My concern when I first heard about “cooking for the freezer” was that the texture of the previously frozen meal would be unappealingly mushy once thawed and reheated, especially the vegetables. While looking for dishes that would freeze well, I kept texture in the forefront of my mind. I concluded that by cooking less tender meats in a soup or stew and then freezing the fully cooked results, and by marinating and freezing tender cuts, and then roasting, grilling, or sautéing the meat just before serving, I could prepare meats ahead of time and still enjoy good flavors and textures.
Since I prefer most vegetables minimally sauced and cooked, I prepare them just before serving, usually by steaming or roasting. Both methods preserve nutrients and enhance flavor with minimal effort and attention. While the vegetables and meat cook, I have time to prepare a salad. As long as I remember to thaw something ahead of time (and admittedly, I don't, often), I can have a home-cooked meal on the table in less than 30 minutes without breaking a sweat.
When preparing meals for the freezer, I make my marinades and cut up vegetables for stock before cutting meat, so I only have to clean my work surface thoroughly once. I choose a soup recipe to cook on the stove and a stew recipe to cook in the oven, so the stovetop isn’t so crowded.
I’ve used chicken as the example for this method, but you can follow the same principles with any meat. Use bones and scraps to make stock, tougher cuts to make soup and stews, and tender cuts for marinating. Before Shopping
Review the following recipes at Epicurious
and determine what ingredients you need. You won't be using a whole rooster as called for in the coq au vin, but eight thighs from four chickens, and instead of using a whole chicken for the soup you'll use meat picked off bones used to make stock and from the drumsticks.
Authentic Coq au Vin
Chicken Corn and Noodle Soup with Saffron
Grilled Chicken Wings with Carrot-Cumin Yogurt Sauce
(Note: You will prepare and freeze the soup without
the noodles called for in the recipe. If you want to have noodles with the soup, prepare them and add just before serving. I have prepared the soup recipe with and without the saffron and like it better without. I grill and serve the wings on the same day or I freeze them, unbrined, for later use.)
Pick a marinade or two for chicken breasts from the following list
. Note which ingredients you need. I haven’t tested all of these recipes, though most seem to be enough for 2-4 breasts. You’ll have to decide whether to multiply the recipe or not.Shopping List
After determining which marinade you will use, reviewing the recipes, and noting which ingredients you need, add the following items to your shopping list:
- Four whole chickens
- One bunch celery
- Two carrots
- One large onion
Begin by preparing your selected freezer marinades and brine for wings (if you plan to grill and serve them within a day) according to your chosen recipes. For the broth, coarsely chop one large onion, two carrots, and four celery stalks.
Melt four tablespoons butter in large stockpot over medium high heat. Add chopped vegetables to stock pot, stirring occasionally to prevent sticking.
For my husband, preschooler, and me, I apportion two chicken breast halves per meal. Decide how many marinated breasts halves you want per meal and label the appropriate number of bags with the recipe name and date.
Wash chickens, set aside innards for whatever uses you prefer (cat food?), and cut up the rest of the chicken into parts. I leave the skin on for flavor and to protect the chicken from drying out while cooking, but remove it if you prefer. Put drumsticks and thighs in sealed containers and refrigerate.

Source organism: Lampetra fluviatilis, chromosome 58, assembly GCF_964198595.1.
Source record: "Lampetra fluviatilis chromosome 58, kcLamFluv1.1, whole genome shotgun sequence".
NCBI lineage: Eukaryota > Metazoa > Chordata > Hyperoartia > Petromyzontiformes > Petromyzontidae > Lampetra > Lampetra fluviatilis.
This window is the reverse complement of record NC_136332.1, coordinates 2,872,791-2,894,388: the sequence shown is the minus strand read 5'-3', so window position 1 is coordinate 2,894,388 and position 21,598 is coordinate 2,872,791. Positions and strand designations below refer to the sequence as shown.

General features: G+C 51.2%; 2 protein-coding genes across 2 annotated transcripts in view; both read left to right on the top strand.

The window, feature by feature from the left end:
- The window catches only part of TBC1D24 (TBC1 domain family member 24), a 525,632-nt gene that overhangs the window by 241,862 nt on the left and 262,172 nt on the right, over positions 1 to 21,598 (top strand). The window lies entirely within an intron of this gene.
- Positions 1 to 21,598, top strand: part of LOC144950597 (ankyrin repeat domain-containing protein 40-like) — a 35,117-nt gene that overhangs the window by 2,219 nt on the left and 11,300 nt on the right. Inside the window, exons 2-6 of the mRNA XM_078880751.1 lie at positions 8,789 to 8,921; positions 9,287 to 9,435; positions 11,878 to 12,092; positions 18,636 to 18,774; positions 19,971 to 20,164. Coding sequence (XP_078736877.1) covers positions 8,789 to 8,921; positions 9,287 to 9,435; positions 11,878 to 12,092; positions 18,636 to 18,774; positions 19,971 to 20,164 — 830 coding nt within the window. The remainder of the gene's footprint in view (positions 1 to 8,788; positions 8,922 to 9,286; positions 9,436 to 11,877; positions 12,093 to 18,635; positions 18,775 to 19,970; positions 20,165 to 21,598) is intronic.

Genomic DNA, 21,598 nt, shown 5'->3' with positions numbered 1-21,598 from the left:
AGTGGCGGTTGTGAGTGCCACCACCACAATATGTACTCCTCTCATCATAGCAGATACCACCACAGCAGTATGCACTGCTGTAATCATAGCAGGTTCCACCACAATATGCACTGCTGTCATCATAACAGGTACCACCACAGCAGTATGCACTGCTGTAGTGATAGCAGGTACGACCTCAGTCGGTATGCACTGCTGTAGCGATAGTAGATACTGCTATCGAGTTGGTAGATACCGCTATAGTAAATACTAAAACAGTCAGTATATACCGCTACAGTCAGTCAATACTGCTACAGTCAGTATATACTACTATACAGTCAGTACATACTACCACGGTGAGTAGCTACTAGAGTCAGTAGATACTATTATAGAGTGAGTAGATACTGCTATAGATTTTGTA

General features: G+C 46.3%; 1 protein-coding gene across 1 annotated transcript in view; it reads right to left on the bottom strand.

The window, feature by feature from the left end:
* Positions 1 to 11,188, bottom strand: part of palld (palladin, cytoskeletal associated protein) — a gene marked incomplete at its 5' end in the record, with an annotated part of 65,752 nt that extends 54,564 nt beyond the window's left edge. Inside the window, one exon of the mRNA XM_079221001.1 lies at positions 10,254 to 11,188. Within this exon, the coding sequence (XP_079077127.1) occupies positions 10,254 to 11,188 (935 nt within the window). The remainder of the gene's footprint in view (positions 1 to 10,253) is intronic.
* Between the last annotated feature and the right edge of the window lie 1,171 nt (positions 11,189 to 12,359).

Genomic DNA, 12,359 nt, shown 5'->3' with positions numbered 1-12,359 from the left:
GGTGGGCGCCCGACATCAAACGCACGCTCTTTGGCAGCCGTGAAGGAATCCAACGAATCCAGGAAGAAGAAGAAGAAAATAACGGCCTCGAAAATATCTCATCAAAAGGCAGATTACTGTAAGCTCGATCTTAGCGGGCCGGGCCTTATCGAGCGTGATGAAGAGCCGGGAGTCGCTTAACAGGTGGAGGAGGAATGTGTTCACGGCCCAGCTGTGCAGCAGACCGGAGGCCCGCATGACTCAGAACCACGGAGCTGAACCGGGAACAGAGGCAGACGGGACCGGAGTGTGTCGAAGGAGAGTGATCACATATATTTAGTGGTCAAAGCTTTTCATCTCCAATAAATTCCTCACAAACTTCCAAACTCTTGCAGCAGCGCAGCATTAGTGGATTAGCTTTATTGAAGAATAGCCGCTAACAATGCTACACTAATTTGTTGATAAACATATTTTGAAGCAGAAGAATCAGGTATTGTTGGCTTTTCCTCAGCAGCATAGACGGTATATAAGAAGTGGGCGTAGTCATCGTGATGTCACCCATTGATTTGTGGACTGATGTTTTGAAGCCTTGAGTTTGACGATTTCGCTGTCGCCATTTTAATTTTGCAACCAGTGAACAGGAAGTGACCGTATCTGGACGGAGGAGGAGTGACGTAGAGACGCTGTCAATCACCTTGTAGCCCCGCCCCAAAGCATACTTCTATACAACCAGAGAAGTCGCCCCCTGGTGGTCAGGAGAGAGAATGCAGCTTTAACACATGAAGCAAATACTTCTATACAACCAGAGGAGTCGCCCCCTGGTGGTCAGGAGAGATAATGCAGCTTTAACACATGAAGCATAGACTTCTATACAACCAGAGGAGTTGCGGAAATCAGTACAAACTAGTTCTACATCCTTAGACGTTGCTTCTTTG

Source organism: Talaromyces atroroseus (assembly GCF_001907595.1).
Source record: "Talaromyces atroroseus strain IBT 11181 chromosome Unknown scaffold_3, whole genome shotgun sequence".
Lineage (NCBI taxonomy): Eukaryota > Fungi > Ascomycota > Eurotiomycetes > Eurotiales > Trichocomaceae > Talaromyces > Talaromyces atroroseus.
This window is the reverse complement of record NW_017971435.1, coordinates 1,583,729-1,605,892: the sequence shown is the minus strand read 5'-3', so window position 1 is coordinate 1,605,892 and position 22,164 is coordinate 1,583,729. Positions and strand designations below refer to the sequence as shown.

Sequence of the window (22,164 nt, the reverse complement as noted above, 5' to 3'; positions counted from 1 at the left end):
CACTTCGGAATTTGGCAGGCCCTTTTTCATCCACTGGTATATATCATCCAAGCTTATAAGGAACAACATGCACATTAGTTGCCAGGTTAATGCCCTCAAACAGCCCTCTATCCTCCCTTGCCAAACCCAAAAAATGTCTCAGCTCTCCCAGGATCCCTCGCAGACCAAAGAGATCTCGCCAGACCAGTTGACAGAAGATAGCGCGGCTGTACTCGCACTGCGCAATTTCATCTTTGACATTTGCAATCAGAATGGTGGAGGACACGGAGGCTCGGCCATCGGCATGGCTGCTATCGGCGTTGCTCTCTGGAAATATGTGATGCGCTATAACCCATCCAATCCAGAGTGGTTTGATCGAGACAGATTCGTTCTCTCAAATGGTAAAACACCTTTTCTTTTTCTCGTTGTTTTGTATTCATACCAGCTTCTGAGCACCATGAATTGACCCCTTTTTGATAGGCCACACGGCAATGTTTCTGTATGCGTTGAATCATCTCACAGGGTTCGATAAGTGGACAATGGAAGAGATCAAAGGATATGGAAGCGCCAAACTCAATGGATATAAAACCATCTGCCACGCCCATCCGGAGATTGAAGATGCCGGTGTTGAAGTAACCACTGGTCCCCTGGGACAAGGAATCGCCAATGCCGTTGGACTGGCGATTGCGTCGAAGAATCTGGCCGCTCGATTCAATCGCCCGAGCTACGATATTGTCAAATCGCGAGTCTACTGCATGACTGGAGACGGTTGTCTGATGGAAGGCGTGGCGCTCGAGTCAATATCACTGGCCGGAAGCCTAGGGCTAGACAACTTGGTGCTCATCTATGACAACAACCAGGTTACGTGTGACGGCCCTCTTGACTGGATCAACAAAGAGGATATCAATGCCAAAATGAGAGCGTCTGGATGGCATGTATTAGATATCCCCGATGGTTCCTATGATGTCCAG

Cut tips off wings and cleave wings at joint. Place wings in prepared brine, refrigerate.
Put breasts into labeled zipper lock bags. Add equal portions of marinade to each bag. Remove as much air as possible from bags, lay flat on a cookie sheet, and freeze.
Add chicken drumsticks, necks, backs, wing tips and any other remaining chicken pieces to the stock pot. Add 16 cups of water, plus more if necessary to cover chicken and vegetables by one inch. Bring pot to a boil, and then reduce heat to a simmer. Cover and cook for 20 minutes, then remove the chicken. Keep the pot simmering while the chickens cools and you remove the meat from the bones. Return the bones to the pot. Refrigerate meat. Simmer for another three to four hours, until broth has a good chicken flavor. Season minimally or not at all.
Remove broth from heat and allow it to cool some. Strain vegetables and meat from broth. Strain broth again using two layers of cheese cloth. Refrigerate broth overnight.
The next day, spoon off the fat that has risen to the top of the stock. Prepare all vegetables for both Chicken Corn Soup and Coq au Vin recipes. Use two cups of the finished stock and all eight thighs for Coq au Vin. For the Chicken Corn Soup, use the drumsticks and the meat you picked off the day before (do not cook this meat again, but add it after the soup is mostly cooked). Start the Coq au Vin and once that is in the oven, begin preparing the soup. Once the soup is underway, grill the wings.
When the coq au vin and soup are finished, allow to cool somewhat, then ladle into solid-sided freezer containers and label. You should have enough of each recipe for eight portions. Freeze in whatever size containers make sense for your household.Serving
Thaw the item in the refrigerator overnight. To cook freezer marinated chicken breasts, preheat oven to 350F, then cook for 20-30 minutes, until chicken reaches an internal temperature of 170F. The cooked soup and stew can be reheated in the microwave or on the stovetop. I typically serve the soups and stews with spaetzle, potatoes, or a grain and a garden salad. The marinated meat I serve with steamed, sautéed, or stir-fried vegetables and a salad.
© 2006 Chris Musser. All rights reserved.